Jimmy Moir, chief executive, blamed increasingly stringent definitions of insider dealing for the dramatic stock market reaction. 'We would have preferred to tell a few analysts and investors that expectations were too high,' he said. 'But you can't do that now.'
Yesterday's collapse was the second time this year that Jeyes' shares have slumped. Shortly before full-year figures for 1992 were announced at the end of March they fell from 470p to 406p in less than two weeks. Then, as yesterday, there was little trading in the shares.
Mr Moir said three areas were to blame. UK margins had fallen as a result of higher spending on promoting the company's bleach products, international sales had been disappointing and management redundancies had cost pounds 600,000 more than expected.
The cost-cutting programme was started some weeks ago with the aim of removing duplication after the acquisition last year of Globol, a German household products group. Job losses are expected to reduce annual costs by pounds 1m.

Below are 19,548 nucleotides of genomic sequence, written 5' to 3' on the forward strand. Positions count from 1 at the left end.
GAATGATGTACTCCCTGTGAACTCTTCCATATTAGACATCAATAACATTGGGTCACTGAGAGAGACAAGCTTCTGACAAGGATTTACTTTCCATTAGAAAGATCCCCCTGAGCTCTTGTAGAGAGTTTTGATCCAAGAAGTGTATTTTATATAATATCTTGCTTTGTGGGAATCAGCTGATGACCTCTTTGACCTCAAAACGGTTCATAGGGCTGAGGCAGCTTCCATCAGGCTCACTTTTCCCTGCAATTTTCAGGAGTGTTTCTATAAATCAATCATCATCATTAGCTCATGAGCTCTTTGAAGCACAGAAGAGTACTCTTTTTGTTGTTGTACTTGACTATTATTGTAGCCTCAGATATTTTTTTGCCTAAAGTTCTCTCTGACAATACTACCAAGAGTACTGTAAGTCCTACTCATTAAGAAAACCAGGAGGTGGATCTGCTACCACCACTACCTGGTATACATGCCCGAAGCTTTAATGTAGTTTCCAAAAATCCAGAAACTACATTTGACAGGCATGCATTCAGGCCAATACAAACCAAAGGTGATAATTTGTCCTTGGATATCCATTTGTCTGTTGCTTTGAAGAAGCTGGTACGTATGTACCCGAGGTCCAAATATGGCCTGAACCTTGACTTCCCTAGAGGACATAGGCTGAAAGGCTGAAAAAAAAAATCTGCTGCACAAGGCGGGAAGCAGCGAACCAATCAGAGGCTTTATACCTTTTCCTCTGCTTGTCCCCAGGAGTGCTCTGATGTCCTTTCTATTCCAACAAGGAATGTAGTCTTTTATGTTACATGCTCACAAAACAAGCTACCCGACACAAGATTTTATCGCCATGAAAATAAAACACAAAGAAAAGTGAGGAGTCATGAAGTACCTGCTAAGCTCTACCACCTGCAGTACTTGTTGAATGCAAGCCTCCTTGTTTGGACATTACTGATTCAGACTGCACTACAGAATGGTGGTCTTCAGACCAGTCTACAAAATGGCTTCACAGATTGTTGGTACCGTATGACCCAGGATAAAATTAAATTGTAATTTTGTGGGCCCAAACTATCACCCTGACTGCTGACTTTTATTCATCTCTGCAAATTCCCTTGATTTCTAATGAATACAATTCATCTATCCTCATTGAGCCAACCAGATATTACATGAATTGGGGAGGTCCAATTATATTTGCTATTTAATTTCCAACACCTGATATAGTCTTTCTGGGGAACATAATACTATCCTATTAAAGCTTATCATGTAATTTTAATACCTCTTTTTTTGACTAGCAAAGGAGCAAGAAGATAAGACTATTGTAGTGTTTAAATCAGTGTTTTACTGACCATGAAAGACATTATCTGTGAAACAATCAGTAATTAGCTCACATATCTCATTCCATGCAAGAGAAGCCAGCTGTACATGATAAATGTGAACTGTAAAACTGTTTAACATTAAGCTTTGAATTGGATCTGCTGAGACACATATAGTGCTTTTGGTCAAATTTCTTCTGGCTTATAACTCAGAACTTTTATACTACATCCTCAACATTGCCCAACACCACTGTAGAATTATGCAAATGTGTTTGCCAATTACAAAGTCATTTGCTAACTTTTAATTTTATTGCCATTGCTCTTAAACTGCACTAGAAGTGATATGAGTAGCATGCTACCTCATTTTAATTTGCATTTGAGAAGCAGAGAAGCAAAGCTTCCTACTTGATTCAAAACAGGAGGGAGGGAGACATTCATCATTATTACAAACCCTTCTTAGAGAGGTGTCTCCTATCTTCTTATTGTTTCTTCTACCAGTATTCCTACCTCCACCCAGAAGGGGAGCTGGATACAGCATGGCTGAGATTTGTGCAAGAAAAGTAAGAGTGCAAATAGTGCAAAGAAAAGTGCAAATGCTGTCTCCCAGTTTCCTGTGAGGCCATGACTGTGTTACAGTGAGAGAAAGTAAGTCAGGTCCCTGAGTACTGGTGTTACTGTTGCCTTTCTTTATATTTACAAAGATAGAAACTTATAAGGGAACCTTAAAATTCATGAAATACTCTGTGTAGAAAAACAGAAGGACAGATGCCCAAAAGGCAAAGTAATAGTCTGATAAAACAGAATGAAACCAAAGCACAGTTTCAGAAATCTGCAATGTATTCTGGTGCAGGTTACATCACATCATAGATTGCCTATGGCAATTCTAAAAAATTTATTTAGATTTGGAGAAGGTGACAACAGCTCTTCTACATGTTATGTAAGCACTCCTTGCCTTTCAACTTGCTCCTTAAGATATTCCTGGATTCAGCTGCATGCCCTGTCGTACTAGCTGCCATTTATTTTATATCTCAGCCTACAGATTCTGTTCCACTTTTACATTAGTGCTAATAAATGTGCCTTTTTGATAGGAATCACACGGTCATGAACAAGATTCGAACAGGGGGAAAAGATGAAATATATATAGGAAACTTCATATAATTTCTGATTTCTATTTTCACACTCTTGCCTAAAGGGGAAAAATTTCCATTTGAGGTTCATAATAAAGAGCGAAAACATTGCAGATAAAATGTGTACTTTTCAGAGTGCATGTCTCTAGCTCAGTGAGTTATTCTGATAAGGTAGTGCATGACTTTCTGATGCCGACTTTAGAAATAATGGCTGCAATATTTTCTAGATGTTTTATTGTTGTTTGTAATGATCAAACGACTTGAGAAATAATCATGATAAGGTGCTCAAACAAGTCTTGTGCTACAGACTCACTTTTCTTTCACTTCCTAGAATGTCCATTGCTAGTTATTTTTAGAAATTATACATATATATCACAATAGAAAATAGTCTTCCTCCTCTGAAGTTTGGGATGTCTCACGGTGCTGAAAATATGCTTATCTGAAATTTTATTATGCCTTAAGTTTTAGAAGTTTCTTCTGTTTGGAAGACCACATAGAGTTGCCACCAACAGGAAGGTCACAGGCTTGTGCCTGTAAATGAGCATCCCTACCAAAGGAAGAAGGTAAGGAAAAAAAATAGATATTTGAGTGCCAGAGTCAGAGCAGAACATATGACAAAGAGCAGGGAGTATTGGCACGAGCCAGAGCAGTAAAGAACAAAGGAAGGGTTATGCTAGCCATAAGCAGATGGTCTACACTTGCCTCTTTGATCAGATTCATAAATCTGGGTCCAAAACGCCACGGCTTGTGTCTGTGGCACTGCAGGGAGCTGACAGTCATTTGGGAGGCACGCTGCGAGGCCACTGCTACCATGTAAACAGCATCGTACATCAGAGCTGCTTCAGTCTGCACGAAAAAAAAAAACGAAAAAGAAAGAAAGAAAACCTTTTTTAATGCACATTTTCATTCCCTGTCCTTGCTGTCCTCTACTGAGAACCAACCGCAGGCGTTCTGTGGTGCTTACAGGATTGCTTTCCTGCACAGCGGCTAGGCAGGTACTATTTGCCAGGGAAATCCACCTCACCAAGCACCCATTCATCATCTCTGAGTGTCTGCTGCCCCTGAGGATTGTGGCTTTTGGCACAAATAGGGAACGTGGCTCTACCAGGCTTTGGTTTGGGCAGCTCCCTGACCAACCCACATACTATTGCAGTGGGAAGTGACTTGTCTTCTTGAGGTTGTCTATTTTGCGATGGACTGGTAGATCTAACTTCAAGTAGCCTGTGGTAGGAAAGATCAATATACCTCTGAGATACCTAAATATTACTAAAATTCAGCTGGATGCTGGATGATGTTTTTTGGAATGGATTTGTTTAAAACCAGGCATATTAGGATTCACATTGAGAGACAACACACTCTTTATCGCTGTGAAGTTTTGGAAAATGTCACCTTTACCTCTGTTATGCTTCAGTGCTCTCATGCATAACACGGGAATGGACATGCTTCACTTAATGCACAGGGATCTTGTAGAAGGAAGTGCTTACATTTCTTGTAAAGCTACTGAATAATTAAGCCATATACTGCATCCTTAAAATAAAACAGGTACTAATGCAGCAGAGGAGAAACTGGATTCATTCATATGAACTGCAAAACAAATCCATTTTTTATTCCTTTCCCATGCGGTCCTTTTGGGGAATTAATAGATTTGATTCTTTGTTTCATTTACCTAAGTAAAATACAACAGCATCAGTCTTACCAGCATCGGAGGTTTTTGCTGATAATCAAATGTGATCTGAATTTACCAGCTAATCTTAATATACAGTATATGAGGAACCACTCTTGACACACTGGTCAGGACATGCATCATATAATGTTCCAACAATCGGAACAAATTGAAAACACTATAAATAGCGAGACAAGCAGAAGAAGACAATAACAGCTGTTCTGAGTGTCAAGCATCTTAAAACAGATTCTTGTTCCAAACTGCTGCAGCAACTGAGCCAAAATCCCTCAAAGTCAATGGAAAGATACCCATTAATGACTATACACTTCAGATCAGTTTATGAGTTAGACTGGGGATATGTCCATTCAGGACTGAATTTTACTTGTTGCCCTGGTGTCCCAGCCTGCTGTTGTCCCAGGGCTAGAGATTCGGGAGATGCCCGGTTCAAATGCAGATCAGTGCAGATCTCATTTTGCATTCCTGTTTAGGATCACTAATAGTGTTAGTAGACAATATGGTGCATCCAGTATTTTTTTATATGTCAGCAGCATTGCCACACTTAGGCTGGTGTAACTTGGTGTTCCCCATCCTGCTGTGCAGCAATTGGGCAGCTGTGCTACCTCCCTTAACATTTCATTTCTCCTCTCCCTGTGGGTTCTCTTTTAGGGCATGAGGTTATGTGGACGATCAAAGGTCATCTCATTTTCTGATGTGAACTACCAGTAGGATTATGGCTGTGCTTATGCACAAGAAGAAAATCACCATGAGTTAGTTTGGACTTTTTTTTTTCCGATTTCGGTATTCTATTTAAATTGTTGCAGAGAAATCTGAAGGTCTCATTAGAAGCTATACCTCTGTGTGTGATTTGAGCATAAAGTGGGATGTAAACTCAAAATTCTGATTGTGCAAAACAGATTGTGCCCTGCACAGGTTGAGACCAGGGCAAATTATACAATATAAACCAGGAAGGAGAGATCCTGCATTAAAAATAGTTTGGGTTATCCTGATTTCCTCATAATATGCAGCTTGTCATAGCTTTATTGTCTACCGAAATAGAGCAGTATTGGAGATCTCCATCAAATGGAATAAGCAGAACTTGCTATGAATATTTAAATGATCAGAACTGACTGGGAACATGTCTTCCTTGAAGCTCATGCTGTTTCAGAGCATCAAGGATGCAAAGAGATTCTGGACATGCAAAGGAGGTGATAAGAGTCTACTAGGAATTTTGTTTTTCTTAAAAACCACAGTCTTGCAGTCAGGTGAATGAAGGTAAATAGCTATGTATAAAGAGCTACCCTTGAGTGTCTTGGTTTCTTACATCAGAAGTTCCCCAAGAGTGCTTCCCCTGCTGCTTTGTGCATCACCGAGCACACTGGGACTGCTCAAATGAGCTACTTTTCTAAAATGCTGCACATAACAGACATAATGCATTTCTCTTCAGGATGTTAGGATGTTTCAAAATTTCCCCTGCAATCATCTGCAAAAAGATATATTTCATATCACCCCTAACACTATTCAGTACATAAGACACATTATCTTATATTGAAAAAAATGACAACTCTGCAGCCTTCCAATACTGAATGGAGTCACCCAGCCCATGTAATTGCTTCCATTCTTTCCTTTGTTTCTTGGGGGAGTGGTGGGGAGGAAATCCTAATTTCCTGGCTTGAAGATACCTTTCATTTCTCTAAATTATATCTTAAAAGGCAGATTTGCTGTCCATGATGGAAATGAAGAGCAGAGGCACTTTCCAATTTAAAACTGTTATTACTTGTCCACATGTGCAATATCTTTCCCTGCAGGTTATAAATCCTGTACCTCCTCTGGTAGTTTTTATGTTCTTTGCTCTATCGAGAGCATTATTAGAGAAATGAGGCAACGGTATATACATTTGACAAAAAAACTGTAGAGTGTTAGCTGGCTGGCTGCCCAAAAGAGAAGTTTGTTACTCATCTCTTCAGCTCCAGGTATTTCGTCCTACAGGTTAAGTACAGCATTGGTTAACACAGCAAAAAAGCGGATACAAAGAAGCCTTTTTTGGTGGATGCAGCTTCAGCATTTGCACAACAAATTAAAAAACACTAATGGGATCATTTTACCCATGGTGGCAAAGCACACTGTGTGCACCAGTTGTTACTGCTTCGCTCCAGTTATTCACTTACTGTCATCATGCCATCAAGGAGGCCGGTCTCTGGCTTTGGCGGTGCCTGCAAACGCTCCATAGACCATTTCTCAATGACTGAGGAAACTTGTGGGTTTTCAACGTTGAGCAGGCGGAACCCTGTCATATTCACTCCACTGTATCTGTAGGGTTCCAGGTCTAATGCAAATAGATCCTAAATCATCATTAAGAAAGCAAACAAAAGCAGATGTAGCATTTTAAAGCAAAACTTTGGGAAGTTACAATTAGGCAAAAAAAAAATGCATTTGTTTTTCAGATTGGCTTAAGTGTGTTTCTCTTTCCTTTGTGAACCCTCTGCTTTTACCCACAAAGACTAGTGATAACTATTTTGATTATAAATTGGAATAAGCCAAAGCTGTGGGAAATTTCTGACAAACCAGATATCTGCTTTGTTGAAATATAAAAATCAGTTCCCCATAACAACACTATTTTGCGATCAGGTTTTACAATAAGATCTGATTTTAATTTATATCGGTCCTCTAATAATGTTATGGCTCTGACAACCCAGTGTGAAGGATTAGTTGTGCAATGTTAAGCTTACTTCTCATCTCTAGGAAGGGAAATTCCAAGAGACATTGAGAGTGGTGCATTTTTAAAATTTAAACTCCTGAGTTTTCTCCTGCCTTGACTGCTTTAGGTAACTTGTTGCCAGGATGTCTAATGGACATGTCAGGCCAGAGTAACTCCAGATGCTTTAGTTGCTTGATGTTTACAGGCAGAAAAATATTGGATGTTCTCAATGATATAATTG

Jeyes is also consolidating its manufacturing on five sites from the present 11. Again, savings from the restructuring are not expected before next year.
The company said the acquisition of Globol was not to blame for the downturn. Sales had fallen in North America and Europe due to destocking and delayed product launches, but turnover and margins in Germany were still ahead of both last year and the company's internal budgets.
Analysts who had pencilled in pre- tax profits of pounds 7.6m for the current year pulled their forecasts back to an average of about pounds 6m. All the shortfall is expected to be in the first half, where expectations have been scaled back from pounds 3.25m to pounds 1.5m.
Mr Moir said he had spoken to institutional investors yesterday and they seemed happy that the warning represented a one-off hit to profits. He had placated them with the promise of an increased interim dividend.
Last August shareholders stumped up pounds 22m via a rights issue at 385p a share to finance the acquisition of Globol from BP when their existing shares were worth 474p.
Jeyes came to the market in 1988 at 140p, valuing the company at pounds 15m. Two years previously its management had bought the company from Cadbury Schweppes for less than pounds 5m.